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Gainesville moves forward on pedestrian bridge
Work on Jesse Jewell project could begin in February
This file photo shows a billboard depicting an artist's rendering of the envisioned City View Center and pedestrian bridge.

Gainesville is preparing to move forward on a pedestrian bridge spanning heavily traveled Jesse Jewell Parkway.

“The city has met all our requirements,” said Teri Pope, a Georgia Department of Transportation spokeswoman. “We gave them an encroachment permit to work inside our rights of way. (And the) bridge office approved their plans.”

Gainesville plans to accept bids Sept. 16 on the project, which is estimated to cost between $2.2 million and $2.5 million, said Tim Collins, assistant director for public utilities.

Contracts are expected to be awarded in October, with work expected to start by February, he said.

By July, the city could have a new bridge — about 450 feet long and 10 feet wide — crossing the four-lane road from the west side of the Georgia Mountains Center to Gainesville Fire Station No. 1.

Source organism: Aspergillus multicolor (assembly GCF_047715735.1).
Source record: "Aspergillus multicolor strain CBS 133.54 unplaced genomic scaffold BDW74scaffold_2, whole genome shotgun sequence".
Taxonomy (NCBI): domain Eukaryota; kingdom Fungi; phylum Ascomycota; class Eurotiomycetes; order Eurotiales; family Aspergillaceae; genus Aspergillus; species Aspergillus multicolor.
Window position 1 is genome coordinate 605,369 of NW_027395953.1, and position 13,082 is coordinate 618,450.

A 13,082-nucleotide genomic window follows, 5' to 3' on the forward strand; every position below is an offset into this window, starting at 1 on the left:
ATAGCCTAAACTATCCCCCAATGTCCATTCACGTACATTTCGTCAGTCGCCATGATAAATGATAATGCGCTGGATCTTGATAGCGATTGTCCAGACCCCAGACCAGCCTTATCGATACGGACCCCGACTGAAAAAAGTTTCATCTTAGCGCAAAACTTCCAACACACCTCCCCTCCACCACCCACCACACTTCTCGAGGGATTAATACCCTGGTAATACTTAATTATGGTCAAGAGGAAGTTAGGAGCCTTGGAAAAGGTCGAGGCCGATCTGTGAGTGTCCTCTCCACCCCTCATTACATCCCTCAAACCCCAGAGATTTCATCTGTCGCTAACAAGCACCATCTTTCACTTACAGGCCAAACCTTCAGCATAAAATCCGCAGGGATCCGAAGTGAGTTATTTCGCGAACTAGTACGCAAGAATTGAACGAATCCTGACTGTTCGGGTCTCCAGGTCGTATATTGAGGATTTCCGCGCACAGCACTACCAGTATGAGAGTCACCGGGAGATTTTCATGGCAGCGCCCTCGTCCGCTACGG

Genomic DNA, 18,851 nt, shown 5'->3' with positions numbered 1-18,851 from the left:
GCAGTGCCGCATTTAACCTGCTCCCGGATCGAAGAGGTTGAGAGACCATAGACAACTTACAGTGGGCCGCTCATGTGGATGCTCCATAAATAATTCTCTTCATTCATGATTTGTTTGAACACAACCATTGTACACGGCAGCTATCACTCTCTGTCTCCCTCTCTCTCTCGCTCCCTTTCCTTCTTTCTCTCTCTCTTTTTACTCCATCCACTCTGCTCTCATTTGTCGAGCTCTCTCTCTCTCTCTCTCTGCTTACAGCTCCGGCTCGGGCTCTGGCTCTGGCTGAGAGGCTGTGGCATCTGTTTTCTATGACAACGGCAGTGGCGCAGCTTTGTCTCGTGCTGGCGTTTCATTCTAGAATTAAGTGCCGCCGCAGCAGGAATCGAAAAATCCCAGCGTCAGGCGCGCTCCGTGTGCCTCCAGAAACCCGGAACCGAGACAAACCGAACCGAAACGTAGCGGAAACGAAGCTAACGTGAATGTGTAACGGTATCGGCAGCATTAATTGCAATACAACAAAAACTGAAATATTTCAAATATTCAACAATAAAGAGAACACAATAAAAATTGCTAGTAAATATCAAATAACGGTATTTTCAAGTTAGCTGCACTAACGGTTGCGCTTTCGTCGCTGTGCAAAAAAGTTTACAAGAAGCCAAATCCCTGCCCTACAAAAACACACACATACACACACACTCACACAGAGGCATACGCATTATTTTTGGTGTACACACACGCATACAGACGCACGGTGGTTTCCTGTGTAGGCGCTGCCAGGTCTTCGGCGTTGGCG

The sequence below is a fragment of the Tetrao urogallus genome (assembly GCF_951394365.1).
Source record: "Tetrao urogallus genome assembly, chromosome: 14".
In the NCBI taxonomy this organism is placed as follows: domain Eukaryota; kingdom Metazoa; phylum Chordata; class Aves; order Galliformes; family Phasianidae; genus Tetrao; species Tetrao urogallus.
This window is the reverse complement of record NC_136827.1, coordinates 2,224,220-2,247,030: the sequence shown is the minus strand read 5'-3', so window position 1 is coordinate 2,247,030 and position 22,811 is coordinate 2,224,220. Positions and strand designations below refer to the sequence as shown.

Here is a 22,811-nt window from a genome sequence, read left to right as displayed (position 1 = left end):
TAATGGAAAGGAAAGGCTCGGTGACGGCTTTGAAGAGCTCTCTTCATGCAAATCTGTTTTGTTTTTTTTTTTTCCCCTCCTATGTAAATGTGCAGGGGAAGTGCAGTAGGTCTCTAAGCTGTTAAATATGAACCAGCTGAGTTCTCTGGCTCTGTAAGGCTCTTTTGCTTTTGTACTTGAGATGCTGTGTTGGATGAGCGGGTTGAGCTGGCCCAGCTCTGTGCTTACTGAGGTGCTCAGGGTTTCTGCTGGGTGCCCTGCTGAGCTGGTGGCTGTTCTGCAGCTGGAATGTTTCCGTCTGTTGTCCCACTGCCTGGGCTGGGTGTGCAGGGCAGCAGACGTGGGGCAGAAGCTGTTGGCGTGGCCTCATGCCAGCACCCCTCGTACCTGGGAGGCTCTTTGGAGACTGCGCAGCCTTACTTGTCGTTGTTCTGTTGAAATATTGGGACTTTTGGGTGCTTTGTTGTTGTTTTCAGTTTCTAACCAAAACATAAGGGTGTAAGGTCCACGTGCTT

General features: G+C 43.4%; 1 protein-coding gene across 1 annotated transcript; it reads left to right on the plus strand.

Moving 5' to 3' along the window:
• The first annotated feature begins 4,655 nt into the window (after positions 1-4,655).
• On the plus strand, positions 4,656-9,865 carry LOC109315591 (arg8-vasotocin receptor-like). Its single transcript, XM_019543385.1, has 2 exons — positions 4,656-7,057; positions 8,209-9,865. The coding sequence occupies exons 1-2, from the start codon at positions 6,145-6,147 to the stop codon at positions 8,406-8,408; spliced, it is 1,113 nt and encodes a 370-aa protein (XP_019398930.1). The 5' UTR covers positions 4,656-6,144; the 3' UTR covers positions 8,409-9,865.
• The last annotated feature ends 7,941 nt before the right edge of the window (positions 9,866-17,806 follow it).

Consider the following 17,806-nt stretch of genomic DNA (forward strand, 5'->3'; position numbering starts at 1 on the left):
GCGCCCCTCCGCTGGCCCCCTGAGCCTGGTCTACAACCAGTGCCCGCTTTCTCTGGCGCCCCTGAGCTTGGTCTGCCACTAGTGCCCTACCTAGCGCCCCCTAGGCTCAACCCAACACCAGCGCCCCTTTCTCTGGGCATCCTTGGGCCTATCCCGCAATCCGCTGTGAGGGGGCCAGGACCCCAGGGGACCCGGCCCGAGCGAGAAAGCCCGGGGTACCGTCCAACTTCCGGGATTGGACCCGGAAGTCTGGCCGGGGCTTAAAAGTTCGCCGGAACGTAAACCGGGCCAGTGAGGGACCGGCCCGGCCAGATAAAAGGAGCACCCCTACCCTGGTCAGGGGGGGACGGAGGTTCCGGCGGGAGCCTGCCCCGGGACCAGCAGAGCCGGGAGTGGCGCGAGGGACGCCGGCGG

The city’s aim is to provide shoppers and convention attendees easy travel from Gainesville’s downtown to the city’s redevelopment-targeted Midtown district.

The bridge also would connect pedestrians to City View Center, a planned high-rise hotel and office complex touted as a keystone of redeveloping Midtown.

Funding for the project comes from the city’s economic development fund, which is used to help stimulate development and growth “of the city’s industrial parks or any other activity,” said Melody Marlowe, the city’s administrative services director.

When the project is completed, the bridge will be the longest of its kind that DOT officials have dealt with in the area, said Pope, who works out of the DOT’s Gainesville-based district.

The project isn’t expect to shut down Jesse Jewell, which is a frequent rush-hour logjam.

Work would take place overnight, Collins said.

“The road can’t handle any more closings,” he said.

As to how it would look, the city doesn’t have any artist renderings readily available. But Collins noted the bridge, as depicted in a sign off Jesse Jewell, “is a pretty good representation of what it will look like.”